is now known as Bill Clinton Marble Works. Later this summer, Albanian
officials are to unveil a full-size statue of British Prime Minister
Tony Blair in downtown Pristina. "These people are in our hearts
as heroes," said Asem Sahiti, a 47-year-old former immigrant
who has returned to Kosovo from Germany.
While such gestures can be dismissed as petty provocation, the continued
covert military support of the U.S. for the Albanians remains disturbing.
Under the peace pact, the KLA was to be demilitarized into the TMK,
a civilian emergency assistance organization with generous funding
from U.S. sources: One Kosovo-based official at a non-governmental
organization admitted his agency had forwarded $14 million U.S. to
the TMK under a program deceptively titled Information Counseling
Referral Service, administered through an umbrella group, the International
Organization for Migration.
But under former KLA commander Gen. Agim Ceku, the TMK remains an
armed force, using much of its foreign-aid funding to buy weapons
and bankroll military training.
And much of the military aid provided to the UN-supervised TMK has
ended up in the hands of the unofficial KLA guerrillas. At the height
of last summer's KLA offensives in Macedonia, Gen. Ceku dismissed
-- but did not arrest -- nine of his senior officers for collaboration
with the guerrillas.
In addition to his authorized strength of 600 full-time personnel,
Gen. Ceku has resisted pressure from UNMIK to release the nearly 3,000
TMK reservists he has permanently mobilized. In a recent interview
with local media, he was quoted as saying, "I'm not here to please
the international community. Ultimately, I'm responsible for the protection
of my people."
Mazlom Kumnova, a former KLA commander who returned to Kosovo to become
the mayor of the southern town of Djakovica, has since been accused
of attempted extortion by several international aid agencies.
While the UNMIK police are cracking down on terrorism and organized
crime, the perception remains that a pro-Albanian agenda is being
orchestrated at senior international political levels.
the terrorist attack on a Serb civilian bus (Feb 17, 2001) in
which 11 people were killed (two of them children) and 40 wounded
a few Kosovo Albanian suspects have been arrested by UN police.
The main suspect Florim Ejupi is direcly linked to the circles
of Kosovo Albanian organized crime, close to the former KLA
and its successor UN/NATO sponosred Kosovo Protection Corps.
Despite all security measures Ejupi ran away from the American
detention facility in Camp Bondsteel. British Sunday Times reveals
in its article by Bob Graham (July 29: British troops' error
led to bus bomb) that "UN sources believe that Florim Ejupi
had been working for the Central Intelligence Agency (CIA).
His trial would have been a serious embarrassment, they claim".
Sunday Times, British Troops' Error Led to Bus Bomb, July 29
On Feb. 16, 2001, Albanian terrorists detonated a remote-controlled
bomb directly beneath a Serbian bus on the Nis-Gracanica route. The
blast killed 11 and injured 40. The UNMIK criminal investigation unit
handled the case. "Although we were accused of being too slow,
the Nis bus was actually an excellent bit of police work," said
Mr. Chappell. "We collected DNA samples from the crime scene
and compiled enough evidence to secure a conviction."
Although four men were arrested -- two of them officers in the TMK
-- only one, Florim Ejupi, was detained. Fearing militant Albanians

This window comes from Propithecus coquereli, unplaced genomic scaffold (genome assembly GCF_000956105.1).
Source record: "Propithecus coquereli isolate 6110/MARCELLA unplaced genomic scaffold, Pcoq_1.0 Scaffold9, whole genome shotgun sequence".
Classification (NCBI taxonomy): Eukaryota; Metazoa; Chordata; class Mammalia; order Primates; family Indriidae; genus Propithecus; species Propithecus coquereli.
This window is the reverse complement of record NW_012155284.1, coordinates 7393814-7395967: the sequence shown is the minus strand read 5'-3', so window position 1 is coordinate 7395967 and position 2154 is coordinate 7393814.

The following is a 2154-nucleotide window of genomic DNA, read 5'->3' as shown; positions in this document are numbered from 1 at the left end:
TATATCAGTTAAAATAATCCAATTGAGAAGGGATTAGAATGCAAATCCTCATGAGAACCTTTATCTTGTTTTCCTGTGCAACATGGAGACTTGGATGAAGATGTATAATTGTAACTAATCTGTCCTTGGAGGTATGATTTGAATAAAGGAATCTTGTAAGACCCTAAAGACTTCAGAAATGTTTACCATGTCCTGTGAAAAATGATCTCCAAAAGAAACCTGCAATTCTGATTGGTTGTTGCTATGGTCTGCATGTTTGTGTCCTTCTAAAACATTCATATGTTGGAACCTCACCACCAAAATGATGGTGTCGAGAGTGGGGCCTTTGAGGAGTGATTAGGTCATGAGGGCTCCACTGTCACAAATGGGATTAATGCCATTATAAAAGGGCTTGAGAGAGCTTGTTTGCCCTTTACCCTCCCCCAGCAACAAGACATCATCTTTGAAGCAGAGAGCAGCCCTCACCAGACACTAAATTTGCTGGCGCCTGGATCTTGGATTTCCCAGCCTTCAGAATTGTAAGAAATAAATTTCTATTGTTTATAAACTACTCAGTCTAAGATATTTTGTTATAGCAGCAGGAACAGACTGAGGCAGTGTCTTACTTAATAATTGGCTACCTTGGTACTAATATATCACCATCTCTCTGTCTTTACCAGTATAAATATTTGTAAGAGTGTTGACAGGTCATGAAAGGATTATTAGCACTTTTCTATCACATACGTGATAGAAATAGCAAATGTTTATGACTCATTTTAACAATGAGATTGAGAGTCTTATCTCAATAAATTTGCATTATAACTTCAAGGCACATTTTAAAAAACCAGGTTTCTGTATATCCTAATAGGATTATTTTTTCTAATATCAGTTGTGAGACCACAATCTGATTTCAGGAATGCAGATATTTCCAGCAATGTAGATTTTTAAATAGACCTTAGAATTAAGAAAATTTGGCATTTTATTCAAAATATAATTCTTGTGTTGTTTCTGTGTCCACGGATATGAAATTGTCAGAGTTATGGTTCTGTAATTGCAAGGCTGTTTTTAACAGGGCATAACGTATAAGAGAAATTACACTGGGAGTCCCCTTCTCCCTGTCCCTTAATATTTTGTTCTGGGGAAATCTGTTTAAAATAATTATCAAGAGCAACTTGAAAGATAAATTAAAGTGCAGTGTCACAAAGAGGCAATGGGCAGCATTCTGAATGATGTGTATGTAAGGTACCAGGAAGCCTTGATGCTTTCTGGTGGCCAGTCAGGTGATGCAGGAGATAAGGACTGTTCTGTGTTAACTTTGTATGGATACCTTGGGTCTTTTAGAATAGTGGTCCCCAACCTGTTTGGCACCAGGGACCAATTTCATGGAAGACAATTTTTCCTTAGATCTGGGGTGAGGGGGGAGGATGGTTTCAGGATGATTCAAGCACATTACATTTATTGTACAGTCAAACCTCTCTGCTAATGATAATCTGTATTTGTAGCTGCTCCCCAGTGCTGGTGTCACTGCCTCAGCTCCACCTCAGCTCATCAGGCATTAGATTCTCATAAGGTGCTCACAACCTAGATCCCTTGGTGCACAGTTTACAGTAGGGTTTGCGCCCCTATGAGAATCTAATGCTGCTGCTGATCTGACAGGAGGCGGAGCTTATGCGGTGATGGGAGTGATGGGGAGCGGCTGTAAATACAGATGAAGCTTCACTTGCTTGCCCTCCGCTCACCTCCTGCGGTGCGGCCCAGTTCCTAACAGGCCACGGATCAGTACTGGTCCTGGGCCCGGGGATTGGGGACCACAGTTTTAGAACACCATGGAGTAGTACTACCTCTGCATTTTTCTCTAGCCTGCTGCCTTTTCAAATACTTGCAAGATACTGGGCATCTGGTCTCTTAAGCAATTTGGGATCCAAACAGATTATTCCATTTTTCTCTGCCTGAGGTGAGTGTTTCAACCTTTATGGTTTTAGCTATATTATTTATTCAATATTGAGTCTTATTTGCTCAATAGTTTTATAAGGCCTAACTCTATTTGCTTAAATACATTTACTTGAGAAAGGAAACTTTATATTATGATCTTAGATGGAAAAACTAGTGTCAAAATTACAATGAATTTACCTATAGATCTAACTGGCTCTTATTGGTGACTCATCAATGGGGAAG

might try to force his release, UNMIK police transferred Mr. Ejupi
from the Pristina Detention Centre to Camp Bondsteel, the American
military base in Kosovo.
Located atop a low ridge, the massive installation -- 40 square kilometres
in size -- is a virtual fortress. Ringed by three rows of barbed wire,
the perimeter defences are formidable, complete with observation towers
and floodlights. Yet Florim Ejupi managed to escape last May before
his trial. He remains at large.
"We were told by the Americans that Ejupi had received a metal
file hidden inside a spinach pie, and that was how he effected his
escape," said Mr. Chappell, adding, "I'm not making this
Gorica Scepanovic, a 25-year-old journalist who survived the bus attack,
was angry but not surprised at the news of Mr. Ejupi's escape. "How
does a prisoner wearing a fluorescent orange jumpsuit escape from
5,000 American soldiers, unless they let him go?"
- - -
Meanwhile, the fate of the roughly 231,000 refugees from Kosovo within
Yugoslavia remains an explosive issue, and the failure of Belgrade
to negotiate their return has undermined support for President Vojislav
Before last November's parliamentary elections in Kosovo, which were
seen by some as the first step toward independence, UNMIK officials
negotiated a trial project with Nebojsa Covic, Yugoslavia's special
envoy for Kosovo affairs. About 100 Serbian families were to be allowed
to rebuild homes in the western Kosovo valley of Osojane. In exchange,
it was hoped Mr. Covic and Mr. Kostunica could convince Kosovar Serbs
to participate in a UN-sponsored election. The result was a disaster
for the Serbian refugees.
Beginning construction in late August, they had no way of completing
even rudimentary shelters before winter. With minimal aid from international
agencies and Belgrade, the families spent the winter in tents donated
by the UNHCR. The Spanish infantry unit assigned to protect them endured
the harsh conditions -- temperatures often dipped below -20 C -- alongside
the returnees and earned the Serbians' lasting respect. "If it
wasn't for the Spanish soldiers, none of us could have stayed in Osojane,"
said Vlastimir Vukovic, spokesman for the community. "As it turned
out, not one Serb family gave up and quit."
Serb refugees at
Osojane. Many spent their first winter in UNHCR tents
Conditions in the enclave remain among of the worst in Kosovo. Surrounded